It’s often said that a good picker can make a guitar talk, but with the invention of the guitar effect known as the “talk box,” that became a literal possibility.
There’s a host of famous talk box users in rock – Joe Walsh, Peter Frampton, Kirk Hammett, Jeff Beck, Adam Jones – but did you know the device was first used in the 1930s? And while it’s changed and improved over the years, the basic concept has remained the same. The sound from an amp is channeled to the player’s mouth via a tube, and the sound is essentially filtered by the shapes the player makes with his or her mouth, and then picked up by a microphone.
Really, the device can be employed with any electric instrument, but since 1939, when pedal steel innovator Alvino Rey deployed a crude version of the effect using a carbon throat microphone made for military pilots, it has been indelibly associated with the guitar.
And these are 10 of the songs that created that enduring association:
10. Alvino Rey, “St. Louis Blues”
Okay, “Stringy”, the talking guitar, might give you nightmares, but it’s still a gas to hear and see Rey and his big band swing and sway as their leader gives speech to this six-stringed relative to Charlie McCarthy. Since Rey didn’t sing, his wife was the wizard behind the curtain who literally put words in Stringy’s mouth while her husband plucked at his peddler.
9. Peter Frampton, “Do You Feel Like We Do”
Despite its seven-minute length, this talk box classic reached the top 10 in 1976. It was the third single from Frampton’s shockingly popular Frampton Comes Alive! but originally appeared on 1973’s Frampton’s Camel. Why Frampton, who was pictured on the album’s cover with his trademark Les Paul Custom, had a camel isn’t clear, but after selling six million copies of Frampton Comes Alive!, he could afford an entire menagerie of exotic critters.
8. Joe Walsh, “Rocky Mountain Way”
This 1973 gem may be the heaviest talk box tune ever recorded thanks to the lavish, big-boned Gibson Les Paul Standard slide guitar Walsh plasters all over its skeleton. And while his performance is nothing less than crushing, there’s a molasses edge to its pace that makes Walsh’s slide and his talk box break slither through the mix like a 10-ton lizard.
7. Stillwater, “Mind Bender”
This yarn about finding a talking guitar in a pawnshop put these Southern rockers on the map in 1975. “My daddy was a Gibson,” the six-string-speakin’-thing relates via talk box, and the rest is history. The group released four albums, but remain one-hit wonders. An interesting note, however, is that the name of the band in director Cameron Crowe’s love-letter to the classic rock ’n’ roll era, Almost Famous, is also Stillwater.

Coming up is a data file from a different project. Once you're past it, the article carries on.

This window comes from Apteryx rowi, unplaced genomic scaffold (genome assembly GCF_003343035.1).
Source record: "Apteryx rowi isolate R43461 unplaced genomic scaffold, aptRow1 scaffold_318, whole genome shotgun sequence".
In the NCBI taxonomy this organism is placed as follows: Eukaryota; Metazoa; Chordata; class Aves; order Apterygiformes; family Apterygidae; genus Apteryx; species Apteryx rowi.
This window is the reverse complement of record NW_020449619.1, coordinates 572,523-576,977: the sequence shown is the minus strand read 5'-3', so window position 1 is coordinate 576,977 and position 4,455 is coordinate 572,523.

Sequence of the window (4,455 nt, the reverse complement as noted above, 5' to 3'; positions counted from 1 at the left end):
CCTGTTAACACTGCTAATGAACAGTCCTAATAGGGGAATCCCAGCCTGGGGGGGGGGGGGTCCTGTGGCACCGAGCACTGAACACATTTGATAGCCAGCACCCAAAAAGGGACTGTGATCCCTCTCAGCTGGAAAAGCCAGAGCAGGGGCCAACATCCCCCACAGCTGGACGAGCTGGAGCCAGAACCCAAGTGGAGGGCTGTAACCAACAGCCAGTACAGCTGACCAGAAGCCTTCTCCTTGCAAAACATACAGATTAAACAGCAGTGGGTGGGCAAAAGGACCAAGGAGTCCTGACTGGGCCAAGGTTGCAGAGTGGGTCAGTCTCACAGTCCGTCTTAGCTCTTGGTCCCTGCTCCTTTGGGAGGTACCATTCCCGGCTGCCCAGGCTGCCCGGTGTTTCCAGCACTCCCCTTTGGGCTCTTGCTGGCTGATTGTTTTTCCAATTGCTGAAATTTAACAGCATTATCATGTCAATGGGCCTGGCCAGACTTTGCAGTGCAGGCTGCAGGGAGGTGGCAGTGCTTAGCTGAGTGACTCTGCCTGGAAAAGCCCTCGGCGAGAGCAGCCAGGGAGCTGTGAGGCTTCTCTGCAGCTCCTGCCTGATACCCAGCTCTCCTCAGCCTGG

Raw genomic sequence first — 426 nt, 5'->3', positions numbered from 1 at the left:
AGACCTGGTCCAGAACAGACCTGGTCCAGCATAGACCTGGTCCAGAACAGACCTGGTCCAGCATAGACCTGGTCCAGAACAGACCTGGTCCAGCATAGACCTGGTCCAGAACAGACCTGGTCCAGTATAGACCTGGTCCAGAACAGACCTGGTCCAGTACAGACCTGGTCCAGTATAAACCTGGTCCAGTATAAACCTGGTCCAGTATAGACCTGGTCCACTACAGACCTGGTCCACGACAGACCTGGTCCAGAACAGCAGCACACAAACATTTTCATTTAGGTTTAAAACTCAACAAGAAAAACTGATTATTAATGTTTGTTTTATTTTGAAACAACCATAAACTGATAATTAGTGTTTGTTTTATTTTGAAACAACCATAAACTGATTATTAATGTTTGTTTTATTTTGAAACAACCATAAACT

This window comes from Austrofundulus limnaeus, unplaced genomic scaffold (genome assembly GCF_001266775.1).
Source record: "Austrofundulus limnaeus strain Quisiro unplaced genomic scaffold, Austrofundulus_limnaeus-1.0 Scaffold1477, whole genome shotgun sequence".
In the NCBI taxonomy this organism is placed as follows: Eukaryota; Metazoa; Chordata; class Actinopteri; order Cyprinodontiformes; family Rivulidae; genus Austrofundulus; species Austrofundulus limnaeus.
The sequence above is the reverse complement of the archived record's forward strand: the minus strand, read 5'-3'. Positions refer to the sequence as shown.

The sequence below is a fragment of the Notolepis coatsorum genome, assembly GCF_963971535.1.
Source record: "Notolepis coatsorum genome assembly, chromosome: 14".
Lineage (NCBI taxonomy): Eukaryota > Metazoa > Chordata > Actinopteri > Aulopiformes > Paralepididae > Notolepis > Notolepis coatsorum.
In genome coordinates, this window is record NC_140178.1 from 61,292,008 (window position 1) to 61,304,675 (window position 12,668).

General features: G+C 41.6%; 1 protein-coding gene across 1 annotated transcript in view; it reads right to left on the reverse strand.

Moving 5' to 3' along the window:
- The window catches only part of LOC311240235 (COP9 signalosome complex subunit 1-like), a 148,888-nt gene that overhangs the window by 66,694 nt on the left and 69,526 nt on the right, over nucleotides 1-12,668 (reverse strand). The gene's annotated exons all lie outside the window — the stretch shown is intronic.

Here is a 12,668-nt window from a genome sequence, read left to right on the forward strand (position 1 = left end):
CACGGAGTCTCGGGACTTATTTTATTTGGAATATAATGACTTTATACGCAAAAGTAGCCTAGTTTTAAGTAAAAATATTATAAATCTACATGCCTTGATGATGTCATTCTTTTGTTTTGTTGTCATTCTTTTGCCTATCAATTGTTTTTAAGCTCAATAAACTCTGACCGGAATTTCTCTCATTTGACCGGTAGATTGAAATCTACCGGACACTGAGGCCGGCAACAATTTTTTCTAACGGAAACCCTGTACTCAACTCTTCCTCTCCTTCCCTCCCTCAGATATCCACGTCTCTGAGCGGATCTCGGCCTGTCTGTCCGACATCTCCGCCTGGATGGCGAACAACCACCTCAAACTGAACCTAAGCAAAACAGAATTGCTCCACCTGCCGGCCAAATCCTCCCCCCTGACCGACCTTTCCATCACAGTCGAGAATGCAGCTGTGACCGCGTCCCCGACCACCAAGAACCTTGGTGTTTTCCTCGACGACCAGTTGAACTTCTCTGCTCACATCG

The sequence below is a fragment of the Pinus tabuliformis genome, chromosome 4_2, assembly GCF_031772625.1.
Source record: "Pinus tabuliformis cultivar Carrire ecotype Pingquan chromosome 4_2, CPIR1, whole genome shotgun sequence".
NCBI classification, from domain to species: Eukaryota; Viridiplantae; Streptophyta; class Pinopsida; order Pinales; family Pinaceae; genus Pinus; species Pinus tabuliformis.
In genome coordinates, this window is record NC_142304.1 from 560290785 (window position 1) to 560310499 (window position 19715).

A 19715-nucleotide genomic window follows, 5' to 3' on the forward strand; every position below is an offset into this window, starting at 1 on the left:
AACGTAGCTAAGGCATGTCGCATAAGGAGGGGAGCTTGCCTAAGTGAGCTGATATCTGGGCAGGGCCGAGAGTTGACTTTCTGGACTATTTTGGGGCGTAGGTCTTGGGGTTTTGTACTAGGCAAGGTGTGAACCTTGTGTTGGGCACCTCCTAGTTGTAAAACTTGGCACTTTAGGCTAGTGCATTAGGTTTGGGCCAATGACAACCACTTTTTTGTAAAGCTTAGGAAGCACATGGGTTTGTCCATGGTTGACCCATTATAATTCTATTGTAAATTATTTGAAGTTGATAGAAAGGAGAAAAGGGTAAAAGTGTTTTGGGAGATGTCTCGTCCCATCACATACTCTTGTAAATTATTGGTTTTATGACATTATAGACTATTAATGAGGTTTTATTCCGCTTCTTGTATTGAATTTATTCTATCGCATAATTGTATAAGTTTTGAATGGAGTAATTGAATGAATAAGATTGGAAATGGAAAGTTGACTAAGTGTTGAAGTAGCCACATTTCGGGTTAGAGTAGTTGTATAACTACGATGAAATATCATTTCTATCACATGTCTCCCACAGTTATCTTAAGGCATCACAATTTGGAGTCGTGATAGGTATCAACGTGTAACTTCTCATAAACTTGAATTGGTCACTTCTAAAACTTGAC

6. Pete Drake, “Forever”
More proof that the talk box is not rock’s alone. Like Ray, Drake was a pedal steel player – one of the all-time Nashville greats known early in his career for session work on tunes for Roger Miller and Joe South. When “Pete Drake and His Talking Steel Guitar” made the album Forever in 1964, the title track briefly elevated him from the ranks of session man and producer to hitmaker, reaching #22 on the Billboard top singles charts. Thus lifted into the pop world, Drake went on to play on such classic albums as Bob Dylan’s Nashville Skyline and George Harrison’s All Things Must Pass. It’s all proof that when a guitar talks, people listen.
5. Metallica, “House That Jack Built”
This soul-searching tune about drug abuse and emotional torment features a scalding talk box solo and passages of squawking color from Kirk Hammett, the group’s lead axe man. It captures the spirit of self-discovery the band was exploring on 1996’s Load and the talk box effects make it clear that was a thorny journey.
4. Steppenwolf, “Hey Lawdy Mama”
Okay, so the talk box break here sounds kinda like a car horn. Everybody can’t be genius at manipulating the tricky effect. Nonetheless, this 1970 single by the premiere American biker band of its day introduced a lot of listeners to its scrappy speech-like sound.
3. Scorpions, “The Zoo”
Lead guitar slinger and Gibson Explorer maven Matthias Jabs stepped up to the plate in full on 1980’s Animal Magnetism, helping to make the album a platinum breakthrough for the Scorpions, a one-time psychedelic band turned pop-metal by the time of this outing. Jabs’ talk box showpiece “The Zoo” is heavy as a 40-foot python slithering through the Amazon jungle.
2. Guns N’ Roses, “Anything Goes”
Slash brilliantly used a talk box in the GN’R song “Anything Goes,” from the bands seminal album Appetite for Destruction back in 1987, and used it for live work with the band, perfecting the art as this live clip from Japan proves.
1. Jeff Beck, “She’s A Woman”
Arguably the best talk box guitar lines ever recorded reside in this Beck classic from Blow by Blow, a reggae-fusion instrumental adaptation of The Beatles’ classic. When Beck steps to the box to make his legendary Gibson Les Paul sing the tune, his execution is breathtaking. And why wouldn’t it be? He’s Jeff Beck!